Declaration of Independence

We hold these truths to be self-evident, that all men are created equal, that they are endowed by their Creator with certain unalienable Rights, that among these are Life, Liberty and the pursuit of Happiness. - That to secure these rights, Governments are instituted among Men, deriving their just powers from the consent of the governed.

Monday, February 27, 2012

Greatness of Calvin Coolidge

                    Calvin Coolidge was great because he lived conservative principles and used them in his leadership positions.  He was known for his honesty and integrity.  Coolidge earned the respect of Americans, and he had a reputation for wisdom as well as for common sense and dry wit.  He was not known for his oratory skills, rarely made public statements and seldom wasted a word.

While serving as Governor of Massachusetts in 1919, Coolidge settled a Boston police strike and came to national prominence.  About seventy-five percent of the city's police officers went on strike, and hoodlums roamed Boston streets for two nights, smashing windows and looting stores.  Coolidge ordered out the state guard and brought order to Boston.  Nineteen leaders of the police union were fired, and Coolidge made his famous statement:  "There is no right to strike against the public safety by anybody, anywhere, anytime" (George H. Mayer in World Book Encyclopedia, Vol. 4, pp. 1030-1034).

Coolidge was serving as Vice President with President Warren G. Harding and became President on August 3, 1923, upon the death of President Harding.  Coolidge entered the White House about the same time that the Teapot Dome and other scandals of the Harding Administration became public knowledge.  His own honesty was not questioned, and he gave no support to those who were guilty, even forcing the Attorney General to resign.

The United States enjoyed prosperity and the Roaring 20's during the Coolidge Administration.  He believed that Americans were in the business of business and supported American businesses both at home and abroad. He stood for economy and a simple way of life.  "I favor the policy of economy, not because I wish to save money, but because I wish to save people."  Under his directions, there were high tariffs on imports in order to help American manufacturers, and Congress reduced income taxes, resulting in increased revenue from taxes.  The nation was able to reduce its national debt by about a billion dollars per year and immigration was restricted during his administration.

Coolidge declined to run for a second full term as President, which surprised the nation.  He wrote in his autobiography, "The chances of having wise and faithful public service are increased by a change in the presidential office after a moderate length of time."  His typical response for comments on leaving office:  "Goodbye, I have had a very enjoyable time in Washington."

Coolidge was distressed by the stock market crash of 1929 and the depression that followed it.  He at first felt guilty about leaving office, thinking that he could have stopped it.  Then he realized that the depression would have happened regardless of which party was in office.  As the depression deepened during the fall and winter of 1932, Coolidge became increasingly unhappy.  On January 5, 1933, he died of a heart attack in his bedroom.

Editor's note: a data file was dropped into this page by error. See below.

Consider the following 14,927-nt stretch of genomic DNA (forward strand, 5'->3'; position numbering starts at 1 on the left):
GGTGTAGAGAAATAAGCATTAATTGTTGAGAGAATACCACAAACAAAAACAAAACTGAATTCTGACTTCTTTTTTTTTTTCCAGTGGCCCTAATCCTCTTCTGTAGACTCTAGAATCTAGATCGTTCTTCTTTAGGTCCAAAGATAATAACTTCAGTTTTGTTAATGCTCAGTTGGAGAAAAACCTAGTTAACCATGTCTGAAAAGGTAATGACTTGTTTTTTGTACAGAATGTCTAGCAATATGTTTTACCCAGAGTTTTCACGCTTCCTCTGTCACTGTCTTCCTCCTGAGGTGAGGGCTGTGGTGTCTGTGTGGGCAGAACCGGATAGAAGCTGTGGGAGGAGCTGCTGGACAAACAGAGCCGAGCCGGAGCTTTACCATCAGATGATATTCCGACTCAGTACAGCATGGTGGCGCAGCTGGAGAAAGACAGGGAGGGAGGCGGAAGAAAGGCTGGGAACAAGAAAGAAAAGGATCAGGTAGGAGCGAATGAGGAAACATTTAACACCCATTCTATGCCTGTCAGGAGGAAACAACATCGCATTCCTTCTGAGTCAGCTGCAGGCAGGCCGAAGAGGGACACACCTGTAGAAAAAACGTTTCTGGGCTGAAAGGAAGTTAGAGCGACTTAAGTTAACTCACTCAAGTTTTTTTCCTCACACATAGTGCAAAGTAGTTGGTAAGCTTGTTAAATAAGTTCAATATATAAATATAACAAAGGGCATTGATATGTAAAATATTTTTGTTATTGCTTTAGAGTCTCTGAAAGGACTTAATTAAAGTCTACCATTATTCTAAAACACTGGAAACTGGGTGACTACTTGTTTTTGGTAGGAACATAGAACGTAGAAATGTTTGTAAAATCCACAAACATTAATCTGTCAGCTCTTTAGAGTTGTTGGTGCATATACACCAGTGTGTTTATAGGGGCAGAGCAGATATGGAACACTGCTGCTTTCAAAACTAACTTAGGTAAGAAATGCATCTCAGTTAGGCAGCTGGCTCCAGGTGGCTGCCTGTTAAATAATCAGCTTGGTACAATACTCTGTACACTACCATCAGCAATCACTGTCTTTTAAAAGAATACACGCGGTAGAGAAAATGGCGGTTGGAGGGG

President Coolidge left many wonderful quotes, most of which are applicable to our day.  His quotes are about business, taxes, patriotism, faith in God, attributes of character, the importance of work, etc.   Some of them are as follow.

 "…After all, the chief business of the American people is business.  They are profoundly concerned with producing, buying, selling, investing and prospering in the world.  I am strongly of the opinion that the great majority of people will always find these are the moving impulses of our life.  But it is only those who do not understand our people, who believe that our national life is entirely absorbed by material motives.  We make no concealment of the fact that we want wealth, but there are many other things that we want much more.  We want peace and honor, and that charity which is so strong an element of all civilization.  The chief ideal of the American people is idealism."

"All growth depends upon activity.  There is no development physically or intellectually without effort, and effort means work."

"Wealth comes from industry and from the hard experience of human toil.  To dissipate it in waste and extravagance is disloyalty to humanity."

"This country would not be a land of opportunity, America could not be America, if the people were shackled with government monopolies."

"The people cannot look to legislation generally for success.  Industry, thrift, character, are not conferred by act or resolve.  Government cannot relieve from toil.  It can provide no substitute for the rewards of service.  It can, of course, care for the defective and recognize distinguished merit.  The normal [people] must care for themselves.  Self-government means self-support."